In other news, Lito and I ran into the trailer together on Sunday. All brave and confident. He turned his head to look at me and his expression all but said in plain English, “See, I can do this again, can we go somewhere and do something new?”
Remember when you were a kid in elementary school and you had show and tell? I used to think (and still do actually) that was a pretty dang cool deal. Now I look back and wonder if I liked it so much because it shed another fresh light on the hearts of the people I saw every day. My kid brain would not have thought of it that way, but I think of it that way now and wonder.
I remember one certain show and tell when Pops agreed to bring Rosie, our Brittany (used to be known as a Brittany Spaniel) that we grew up with, to class for show and tell. I thought that was just the coolest thing in the world at the time. I do not think anyone had brought a dog to show and tell before and certainly not one that their father had hunted with.
Pops must have liked show and tell too because he tries to get my nephew to take dragon flies we find at the farm to school for show and tell.
Well, I have been asked for both of the recipes and naturally I am going to share them with you! Not just because I was already going to share the cookie recipe. I think I have also been asked for my marg recipe too.
It feels straight up like show and tell because everyone must experience these cookies. I will remember them and the memories till the day I die.
Here is the thing about these recipes I like to share with y’all. They are more than just tried and true, sure to please recipes. They are basically part of the family and who we are. They tell a story within themselves and the traditions they hold. They share the love and memories.
Do you remember when I shared the pumpkin breadmy mother has baked for us our whole lives? She would even send us back to college with a couple loaves. Or the best cheesecake recipe she wrote on the inside flap of a well worn cookbook? The best for many reasons, but chief among them just being her favorite cheesecake? Yes, those. And that little life secret about them and where to find others like them?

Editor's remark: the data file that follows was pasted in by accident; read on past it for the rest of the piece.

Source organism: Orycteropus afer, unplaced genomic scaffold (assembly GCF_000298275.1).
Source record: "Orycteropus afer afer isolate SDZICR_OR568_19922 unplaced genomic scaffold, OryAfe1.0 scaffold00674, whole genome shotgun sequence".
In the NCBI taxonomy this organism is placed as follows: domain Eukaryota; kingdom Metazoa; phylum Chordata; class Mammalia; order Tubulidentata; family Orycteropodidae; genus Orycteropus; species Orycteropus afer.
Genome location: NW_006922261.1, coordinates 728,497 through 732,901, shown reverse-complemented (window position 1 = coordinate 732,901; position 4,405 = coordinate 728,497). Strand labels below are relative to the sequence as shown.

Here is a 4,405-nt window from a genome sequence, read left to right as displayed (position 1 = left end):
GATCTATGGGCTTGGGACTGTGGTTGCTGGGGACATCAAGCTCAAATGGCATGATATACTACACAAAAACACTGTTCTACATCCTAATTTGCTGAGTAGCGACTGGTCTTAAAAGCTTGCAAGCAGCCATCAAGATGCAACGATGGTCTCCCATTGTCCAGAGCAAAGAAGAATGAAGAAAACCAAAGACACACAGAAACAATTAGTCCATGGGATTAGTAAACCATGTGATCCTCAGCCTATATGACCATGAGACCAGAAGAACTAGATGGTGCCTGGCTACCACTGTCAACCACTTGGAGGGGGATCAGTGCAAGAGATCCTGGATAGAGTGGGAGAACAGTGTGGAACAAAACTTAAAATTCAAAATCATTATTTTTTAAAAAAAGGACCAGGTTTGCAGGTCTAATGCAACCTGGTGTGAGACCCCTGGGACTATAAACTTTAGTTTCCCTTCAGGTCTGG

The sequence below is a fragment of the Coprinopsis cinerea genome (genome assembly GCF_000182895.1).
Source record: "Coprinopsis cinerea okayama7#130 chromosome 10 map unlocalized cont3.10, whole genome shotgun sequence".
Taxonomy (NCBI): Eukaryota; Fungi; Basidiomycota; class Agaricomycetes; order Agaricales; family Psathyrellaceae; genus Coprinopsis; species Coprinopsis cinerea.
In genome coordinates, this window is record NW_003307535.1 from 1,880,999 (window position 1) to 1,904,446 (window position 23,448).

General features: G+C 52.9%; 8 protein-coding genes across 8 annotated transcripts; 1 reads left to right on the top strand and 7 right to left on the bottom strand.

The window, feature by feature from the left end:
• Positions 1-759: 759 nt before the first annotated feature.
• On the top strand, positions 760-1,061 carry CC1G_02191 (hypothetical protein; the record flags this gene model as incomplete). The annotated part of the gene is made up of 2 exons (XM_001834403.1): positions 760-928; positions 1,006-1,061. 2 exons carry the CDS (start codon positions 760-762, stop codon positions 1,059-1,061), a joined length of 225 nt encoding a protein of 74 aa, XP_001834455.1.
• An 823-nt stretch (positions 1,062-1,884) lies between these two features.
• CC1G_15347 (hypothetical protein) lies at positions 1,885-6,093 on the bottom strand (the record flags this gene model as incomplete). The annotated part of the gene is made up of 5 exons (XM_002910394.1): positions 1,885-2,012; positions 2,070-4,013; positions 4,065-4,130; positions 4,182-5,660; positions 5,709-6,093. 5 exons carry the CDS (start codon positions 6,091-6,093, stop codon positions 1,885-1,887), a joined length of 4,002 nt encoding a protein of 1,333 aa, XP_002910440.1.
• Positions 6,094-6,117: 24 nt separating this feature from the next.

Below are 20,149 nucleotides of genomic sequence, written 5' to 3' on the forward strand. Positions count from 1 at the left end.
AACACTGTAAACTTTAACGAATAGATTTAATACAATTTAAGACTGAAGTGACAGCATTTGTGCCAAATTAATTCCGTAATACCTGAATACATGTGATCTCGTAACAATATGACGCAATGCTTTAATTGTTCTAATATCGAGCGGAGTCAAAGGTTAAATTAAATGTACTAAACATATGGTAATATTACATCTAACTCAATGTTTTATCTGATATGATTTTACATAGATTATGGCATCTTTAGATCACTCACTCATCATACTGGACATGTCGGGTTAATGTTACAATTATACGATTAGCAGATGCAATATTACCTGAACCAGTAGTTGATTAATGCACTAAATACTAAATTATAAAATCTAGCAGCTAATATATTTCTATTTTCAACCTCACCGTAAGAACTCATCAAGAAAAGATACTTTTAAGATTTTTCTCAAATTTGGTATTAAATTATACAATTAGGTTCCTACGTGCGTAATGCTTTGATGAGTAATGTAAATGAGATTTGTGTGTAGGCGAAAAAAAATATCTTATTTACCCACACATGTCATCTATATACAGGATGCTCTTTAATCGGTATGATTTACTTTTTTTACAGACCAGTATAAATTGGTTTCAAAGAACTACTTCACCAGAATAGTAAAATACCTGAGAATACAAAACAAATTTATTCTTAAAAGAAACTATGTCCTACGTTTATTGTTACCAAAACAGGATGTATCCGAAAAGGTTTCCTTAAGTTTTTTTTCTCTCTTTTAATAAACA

This cookie recipe is one of those. Hand written, well loved, and stained. Telling the story of generations and while bringing them all home. No small feat, I tell you.
Not only were us kids raised on these, but Pops and his siblings were raised on these. My Grandmother used to keep a jar full of these in the kitchen. The back door was always reportedly always unlocked and all the neighborhood kids would run and and out taking cookies throughout their play time.
My Mom and I once made these in an old, shallow wooden bowl with two forks for stirring implements at a Texas century ranch of friends while on vacation. Ironically or not, that weekend produced a lot of rain and we thought we might not make it out with the road conditions. Good thing for four wheel drive and Pops’ driving skills!
What I find most interesting is how each person puts their own spin on this recipe to make them theirs. Make them right. Make them like our Grandmother’s. But the funny thing is, we all talk about how they are not as good as our Grandmother’s. Everyone also has a theory on why hers were better. Maybe it is just because she actually followed the original recipe. Or maybe it was the love and wisdom she baked into them. Who is to know?
Anyway, this particular handwritten version is my mother’s. Karl is my uncle and my mother was collecting and writing recipes that he grew up on to give as a wedding gift.
My Grandmother used Oleo (margarine for you youngsters that do not know. Yes, I know I am a youngster, but I know these things) and baked them on the top rack of her oven. My mother believes that is THE secret.
My Aunt says to chill the dough before rolling and bake 8 – 10 minutes at 375 deg F.
My sister and I use real butter and roll the whole dough ball in sugar. Or, at least I think A rolls the whole ball. I do it anyway. I also add vanilla and I would put money on A doing that too because she is my sister and I know her that way. And it is vanilla. Vanilla goes in everything and makes everything magical and better, duh.
I myself have not actually seen the ‘original’ recipe before.
Last weekend only took 7 minutes to bake these scrumptious morsels at 375 in my parents’ new oven. I tried, valiantly, to chill the dough, but I think I only lasted about a minute before I gave in to get them in and out of the oven quicker. And my nephew had walked into the house and I recruited him as a dough ball roller. He happily obliged.
You can not really mess them up so long as you do not over cook them.
Go bake them. Right now. I will wait.
Finished? OK good. Now for your libation.